I was wrong.
I’d originally listed THE UNDEAD (1957) as a possible film (all rights to image to current holder), then decided it wasn’t, then thought I should check just in case … and yes, while the main plot concerns a modern-day woman experiencing her past life under hypnotic regression, she’s able to change her past to save her previous incarnation’s life, then one of the scientists working with her has to go back to fix it (a rather unconvincing grandfather paradox argument, that if she doesn’t die on schedule, none of her later incarnations can ever exist). Directed by Roger Corman, this drags a lot in the medieval sequences, but it still has a level of competence a lot of the clunky amateurish productions I’ve written about here can’t approach. “Thou art the author of the piece—and Satan be the critic.”
Case in point, SPACEBABES MEET THE MONSTERS (2003) is an unfunny parody in which a group of brain-dead volunteers go forward in time where they’re caught in a battle between terrifying alien monsters and hot alien women who have no experience of kissing. I wouldn’t have bothered if Netflix had listed the running time accurately (under an hour so I can ignore it); Patrick Macnee appears as the narrator. “You’re the foremost genius in the world—that’s why we’re willing to risk our lives as your time-traveling guinea pigs.”
LOVE STORY 2050 (2008) was one I did have on my list and only now got to. This is a Bollywood fantasy in which the death of the protagonist’s Great Love drives him to 2050 Mumbai where he attempts to convince her reincarnation that their love was meant to be. The early love scenes in the present worked better for me than most of the future stuff. “Zeisha is tomorrow’s woman that yesterday talked about.”
THE 25TH REICH (2012) is one I’d given up on seeing (I paid twice for it on a streaming service that didn’t deliver) and would have been happy in hindsight not to. Some films are so bad you must see them, this is so bad you mustn’t, despite a good concept (Nazis steal a flying saucer from when it first crashed and use it to change the outcome of WW II). Unfortunately most of the running time is devoted to the platoon’s endless and tedious talk (neither the writing nor the acting are good enough to support that dramatic decision), whether to keep the budget down or because the creators thought they could do something seriously dramatic. “Anybody can make history, Corporal Updike, but only great men can write it.”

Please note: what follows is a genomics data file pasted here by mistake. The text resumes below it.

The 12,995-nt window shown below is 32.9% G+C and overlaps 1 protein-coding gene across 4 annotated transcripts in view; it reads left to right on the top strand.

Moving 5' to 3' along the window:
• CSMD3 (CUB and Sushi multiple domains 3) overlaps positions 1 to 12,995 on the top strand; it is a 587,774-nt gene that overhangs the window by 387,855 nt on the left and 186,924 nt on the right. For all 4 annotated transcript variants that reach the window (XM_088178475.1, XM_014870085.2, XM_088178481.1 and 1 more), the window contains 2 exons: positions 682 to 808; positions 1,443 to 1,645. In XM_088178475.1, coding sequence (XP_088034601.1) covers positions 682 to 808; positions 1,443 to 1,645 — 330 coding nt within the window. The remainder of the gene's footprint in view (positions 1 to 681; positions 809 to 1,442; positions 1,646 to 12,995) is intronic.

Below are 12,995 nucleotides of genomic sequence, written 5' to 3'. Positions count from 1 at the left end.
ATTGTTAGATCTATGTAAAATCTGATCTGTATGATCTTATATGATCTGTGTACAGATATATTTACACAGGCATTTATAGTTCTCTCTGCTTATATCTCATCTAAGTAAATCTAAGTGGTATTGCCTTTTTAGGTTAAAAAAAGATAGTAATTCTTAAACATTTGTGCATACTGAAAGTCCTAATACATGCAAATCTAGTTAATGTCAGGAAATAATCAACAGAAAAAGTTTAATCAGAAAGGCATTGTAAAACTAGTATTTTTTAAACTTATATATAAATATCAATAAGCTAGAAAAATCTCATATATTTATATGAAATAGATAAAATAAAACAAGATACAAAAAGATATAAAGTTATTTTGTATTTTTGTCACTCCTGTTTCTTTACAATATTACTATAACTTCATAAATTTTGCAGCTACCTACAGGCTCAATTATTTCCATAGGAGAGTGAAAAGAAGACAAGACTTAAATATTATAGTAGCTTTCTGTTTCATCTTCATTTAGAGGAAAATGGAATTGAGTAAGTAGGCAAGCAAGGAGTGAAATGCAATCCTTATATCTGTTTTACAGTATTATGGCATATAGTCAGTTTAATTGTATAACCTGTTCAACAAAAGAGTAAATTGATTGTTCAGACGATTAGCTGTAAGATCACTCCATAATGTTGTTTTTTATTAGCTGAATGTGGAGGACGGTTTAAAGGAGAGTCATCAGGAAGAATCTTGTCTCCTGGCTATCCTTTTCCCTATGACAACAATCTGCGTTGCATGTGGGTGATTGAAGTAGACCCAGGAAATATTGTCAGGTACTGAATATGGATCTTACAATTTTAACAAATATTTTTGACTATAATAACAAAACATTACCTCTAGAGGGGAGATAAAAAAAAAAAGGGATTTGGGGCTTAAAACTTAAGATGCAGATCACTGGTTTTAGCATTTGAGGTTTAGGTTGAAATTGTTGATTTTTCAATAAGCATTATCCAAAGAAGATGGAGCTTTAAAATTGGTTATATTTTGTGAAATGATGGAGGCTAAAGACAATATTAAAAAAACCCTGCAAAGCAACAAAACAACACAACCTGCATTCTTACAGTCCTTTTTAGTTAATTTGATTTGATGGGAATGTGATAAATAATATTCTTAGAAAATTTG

I never had THE INDIAN IN THE CUPBOARD (1995) on my list until I remembered recently that the magically animated plastic figure of the title is an actual time-shifted Iroquois (Litefoot) from the 1700s, not simply a toy coming to life. This starts slower than I remembered but holds up well as the protagonist delights in his new friend only to gradually realize he doesn’t have the right to play god with his “toys” (unlike the book, the Indian refuses to have Jack use the cupboard to give him a wife at the end of the story). With David Keith as a cowboy and Lindsay Crouse as the hero’s mom. “You don’t deserve that hair.”
JACK BROWN GENIUS (1994) is a Kiwi film in which a monk who died attempting glider flight gets his soul flung forward a thousand years where he tries to convince the eponymous inventor to redeem him by perfecting his research (“Otherwise, I am damned for the sin of self-slaughter.”). Not for the book—I don’t count ghosts—and so I used it as a talking lamp while working on other things (and can’t say I missed anything, it’s a very unfunny comedy)> “Careful boy—the wench speaks with the tongue of a serpent!”